Exxon Mobil said on Monday it plans to start producing lithium from subsurface wells by 2027 to provide supplies of the key metal used in electric-car batteries and advanced electronics.
Oil majors are investing in the electrification sector as governments in the United States and Europe set programs to promote wider use of electric vehicles and reduce fossil-fuel consumption.
Exxon said it will start production from briny waters pumped out of the ground in an area in the state of Arkansas known to hold significant lithium deposits to help develop a domestic source of the metal.
“In the long term, lithium really is a global opportunity,” said Dan Ammann, president of Exxon’s Low Carbon business unit. “We are starting here because there is an urgent need to ramp up domestic production of these critical materials.”
Exxon plans to supply lithium for well over 1 million EVs per year and become a leading supplier of the metal by 2030. Analysts at financial firm TD Cowen estimate its goal would require some $2 billion in capital expenditures to provide 50,000 tonnes, a volume that could generate $800 million in potential cash.
Ammann did not disclose how much Exxon intends to invest in the lithium business, or when it might become profitable.
The largest US oil company said it would use conventional oil and gas drilling methods to access lithium-rich saltwater from reservoirs about 10,000 feet underground and then use direct lithium extraction (DLE) technology to separate lithium from the saltwater.
The company’s majority-owned Canadian affiliate, Imperial Oil, also has invested in a lithium-extraction pilot project in Alberta, Canada.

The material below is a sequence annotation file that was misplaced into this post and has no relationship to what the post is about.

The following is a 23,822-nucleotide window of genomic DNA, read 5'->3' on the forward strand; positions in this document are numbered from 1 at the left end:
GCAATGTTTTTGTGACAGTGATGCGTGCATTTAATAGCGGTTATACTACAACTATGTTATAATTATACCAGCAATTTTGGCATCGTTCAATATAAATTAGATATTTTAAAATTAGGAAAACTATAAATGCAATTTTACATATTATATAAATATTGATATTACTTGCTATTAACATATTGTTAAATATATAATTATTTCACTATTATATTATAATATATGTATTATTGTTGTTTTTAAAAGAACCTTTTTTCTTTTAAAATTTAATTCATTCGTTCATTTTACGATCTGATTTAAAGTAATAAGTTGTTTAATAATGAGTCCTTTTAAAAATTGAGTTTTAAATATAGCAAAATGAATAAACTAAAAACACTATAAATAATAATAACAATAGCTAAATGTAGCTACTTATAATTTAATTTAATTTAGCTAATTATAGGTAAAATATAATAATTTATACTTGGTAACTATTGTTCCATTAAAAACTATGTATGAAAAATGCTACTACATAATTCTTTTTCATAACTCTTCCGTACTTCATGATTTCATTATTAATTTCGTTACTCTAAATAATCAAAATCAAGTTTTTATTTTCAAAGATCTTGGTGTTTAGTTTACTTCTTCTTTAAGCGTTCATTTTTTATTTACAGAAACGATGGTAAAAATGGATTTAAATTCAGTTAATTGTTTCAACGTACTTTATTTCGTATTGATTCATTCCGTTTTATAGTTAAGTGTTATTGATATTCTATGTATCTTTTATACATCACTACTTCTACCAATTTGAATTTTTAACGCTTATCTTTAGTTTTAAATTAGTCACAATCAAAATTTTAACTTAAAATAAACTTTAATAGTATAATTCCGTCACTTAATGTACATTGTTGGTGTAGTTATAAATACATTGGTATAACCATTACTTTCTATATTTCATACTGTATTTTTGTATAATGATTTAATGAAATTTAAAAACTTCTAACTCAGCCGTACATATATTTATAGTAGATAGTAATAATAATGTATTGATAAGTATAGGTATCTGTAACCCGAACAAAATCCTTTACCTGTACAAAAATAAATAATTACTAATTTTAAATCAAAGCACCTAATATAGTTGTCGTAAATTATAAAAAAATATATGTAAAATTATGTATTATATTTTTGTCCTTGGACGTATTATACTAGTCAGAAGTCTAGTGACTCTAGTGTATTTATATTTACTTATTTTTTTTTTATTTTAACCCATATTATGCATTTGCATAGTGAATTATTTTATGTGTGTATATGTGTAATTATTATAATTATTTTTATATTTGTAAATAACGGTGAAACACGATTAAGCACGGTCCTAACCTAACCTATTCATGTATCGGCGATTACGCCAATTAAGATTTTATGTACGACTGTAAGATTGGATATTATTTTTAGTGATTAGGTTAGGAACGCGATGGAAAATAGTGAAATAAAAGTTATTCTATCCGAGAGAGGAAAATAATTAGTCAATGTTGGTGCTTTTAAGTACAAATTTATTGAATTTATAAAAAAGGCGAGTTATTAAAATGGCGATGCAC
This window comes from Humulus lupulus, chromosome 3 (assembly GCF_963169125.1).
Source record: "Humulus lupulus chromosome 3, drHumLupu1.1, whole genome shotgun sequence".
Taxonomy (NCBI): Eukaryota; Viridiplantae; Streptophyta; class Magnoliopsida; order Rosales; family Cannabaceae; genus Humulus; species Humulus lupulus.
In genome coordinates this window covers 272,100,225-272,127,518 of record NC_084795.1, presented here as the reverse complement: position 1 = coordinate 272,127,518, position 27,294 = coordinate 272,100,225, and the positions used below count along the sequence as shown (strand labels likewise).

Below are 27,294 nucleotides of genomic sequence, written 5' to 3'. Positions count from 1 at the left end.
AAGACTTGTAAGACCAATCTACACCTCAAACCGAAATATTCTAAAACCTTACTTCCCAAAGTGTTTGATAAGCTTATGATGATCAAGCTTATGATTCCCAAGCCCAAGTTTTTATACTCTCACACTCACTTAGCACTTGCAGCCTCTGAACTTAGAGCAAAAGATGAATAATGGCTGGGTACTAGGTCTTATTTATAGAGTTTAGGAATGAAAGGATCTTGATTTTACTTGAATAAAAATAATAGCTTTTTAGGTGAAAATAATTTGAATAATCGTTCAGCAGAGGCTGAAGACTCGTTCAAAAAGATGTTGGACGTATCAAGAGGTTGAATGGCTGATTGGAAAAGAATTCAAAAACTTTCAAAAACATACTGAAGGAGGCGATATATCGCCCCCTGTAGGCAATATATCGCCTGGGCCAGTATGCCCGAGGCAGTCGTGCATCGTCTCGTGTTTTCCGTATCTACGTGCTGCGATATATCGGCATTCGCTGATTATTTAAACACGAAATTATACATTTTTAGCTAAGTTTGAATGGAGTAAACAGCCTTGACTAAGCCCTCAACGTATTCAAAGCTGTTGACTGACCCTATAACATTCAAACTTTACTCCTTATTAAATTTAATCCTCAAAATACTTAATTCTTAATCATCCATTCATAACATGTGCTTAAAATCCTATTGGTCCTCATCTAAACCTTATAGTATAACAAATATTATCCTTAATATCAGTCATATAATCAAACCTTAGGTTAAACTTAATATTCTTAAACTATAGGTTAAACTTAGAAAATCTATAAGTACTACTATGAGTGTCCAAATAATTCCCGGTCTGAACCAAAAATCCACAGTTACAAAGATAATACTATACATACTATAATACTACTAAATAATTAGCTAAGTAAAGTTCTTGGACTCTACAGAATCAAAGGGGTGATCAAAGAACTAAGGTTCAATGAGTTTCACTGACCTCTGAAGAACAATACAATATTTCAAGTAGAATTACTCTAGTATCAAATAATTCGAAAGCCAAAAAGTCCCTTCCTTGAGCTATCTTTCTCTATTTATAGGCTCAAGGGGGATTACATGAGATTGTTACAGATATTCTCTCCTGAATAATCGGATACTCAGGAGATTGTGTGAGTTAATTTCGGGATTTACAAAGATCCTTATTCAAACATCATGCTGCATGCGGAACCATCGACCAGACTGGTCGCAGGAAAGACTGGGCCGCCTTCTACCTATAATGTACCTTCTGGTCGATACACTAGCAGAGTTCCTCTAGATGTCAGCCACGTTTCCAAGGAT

Exxon plans to begin production with partner Tetra Technologies, Reuters exclusively reported on Saturday. It will produce the metal onsite and sell it under the brand name Mobil Lithium, the company said on Monday.
Exxon had acquired the rights to 120,000 gross acres of the Smackover Formation in Arkansas, a potential hub of activity for lithium brine aspirants, earlier this year.
European oil rivals BP and Shell have invested in EV charging stations as part of their energy transition strategy. A Deloitte study released earlier this year showed investors would like to see more spending on such technologies.
Exxon, which invented the rechargeable lithium-ion battery in the 1970s, but stepped away from the technology, has no plans to invest in EV charging stations, Exxon’s Ammann said.
It wants to supply lithium for EV batteries, consumer electronics and energy storage systems that can hold electricity generated from intermittent solar and wind power.
There are about 280 million vehicles in the United States today, and fewer than 3 million are EVs, or about 1% of the total, Ammann said.
“There is still 99% to go, which suggests it is a very, very big opportunity,” he said.
(By Sabrina Valle and Sourasis Bose; Editing by Gary McWilliams, Bernadette Baum and Matthew Lewis)